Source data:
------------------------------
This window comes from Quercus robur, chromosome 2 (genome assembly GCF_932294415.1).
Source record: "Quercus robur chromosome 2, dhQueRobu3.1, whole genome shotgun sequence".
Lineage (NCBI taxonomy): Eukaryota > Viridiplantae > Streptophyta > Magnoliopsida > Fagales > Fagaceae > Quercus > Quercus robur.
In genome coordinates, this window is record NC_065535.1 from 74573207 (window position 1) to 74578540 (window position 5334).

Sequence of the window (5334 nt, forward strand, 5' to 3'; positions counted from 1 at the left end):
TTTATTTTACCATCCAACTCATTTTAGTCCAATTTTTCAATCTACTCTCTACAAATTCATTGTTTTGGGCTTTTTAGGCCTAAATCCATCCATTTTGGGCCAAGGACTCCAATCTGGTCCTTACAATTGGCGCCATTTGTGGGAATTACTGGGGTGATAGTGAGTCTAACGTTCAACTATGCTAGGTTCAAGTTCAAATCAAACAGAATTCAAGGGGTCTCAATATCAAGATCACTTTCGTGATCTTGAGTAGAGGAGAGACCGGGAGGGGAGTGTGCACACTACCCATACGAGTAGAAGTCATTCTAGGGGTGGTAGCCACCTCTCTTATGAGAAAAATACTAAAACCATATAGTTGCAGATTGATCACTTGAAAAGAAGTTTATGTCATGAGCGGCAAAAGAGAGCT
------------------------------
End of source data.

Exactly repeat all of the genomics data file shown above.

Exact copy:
This window comes from Quercus robur, chromosome 2 (genome assembly GCF_932294415.1).
Source record: "Quercus robur chromosome 2, dhQueRobu3.1, whole genome shotgun sequence".
Lineage (NCBI taxonomy): Eukaryota > Viridiplantae > Streptophyta > Magnoliopsida > Fagales > Fagaceae > Quercus > Quercus robur.
In genome coordinates, this window is record NC_065535.1 from 74573207 (window position 1) to 74578540 (window position 5334).

Sequence of the window (5334 nt, forward strand, 5' to 3'; positions counted from 1 at the left end):
TTTATTTTACCATCCAACTCATTTTAGTCCAATTTTTCAATCTACTCTCTACAAATTCATTGTTTTGGGCTTTTTAGGCCTAAATCCATCCATTTTGGGCCAAGGACTCCAATCTGGTCCTTACAATTGGCGCCATTTGTGGGAATTACTGGGGTGATAGTGAGTCTAACGTTCAACTATGCTAGGTTCAAGTTCAAATCAAACAGAATTCAAGGGGTCTCAATATCAAGATCACTTTCGTGATCTTGAGTAGAGGAGAGACCGGGAGGGGAGTGTGCACACTACCCATACGAGTAGAAGTCATTCTAGGGGTGGTAGCCACCTCTCTTATGAGAAAAATACTAAAACCATATAGTTGCAGATTGATCACTTGAAAAGAAGTTTATGTCATGAGCGGCAAAAGAGAGCT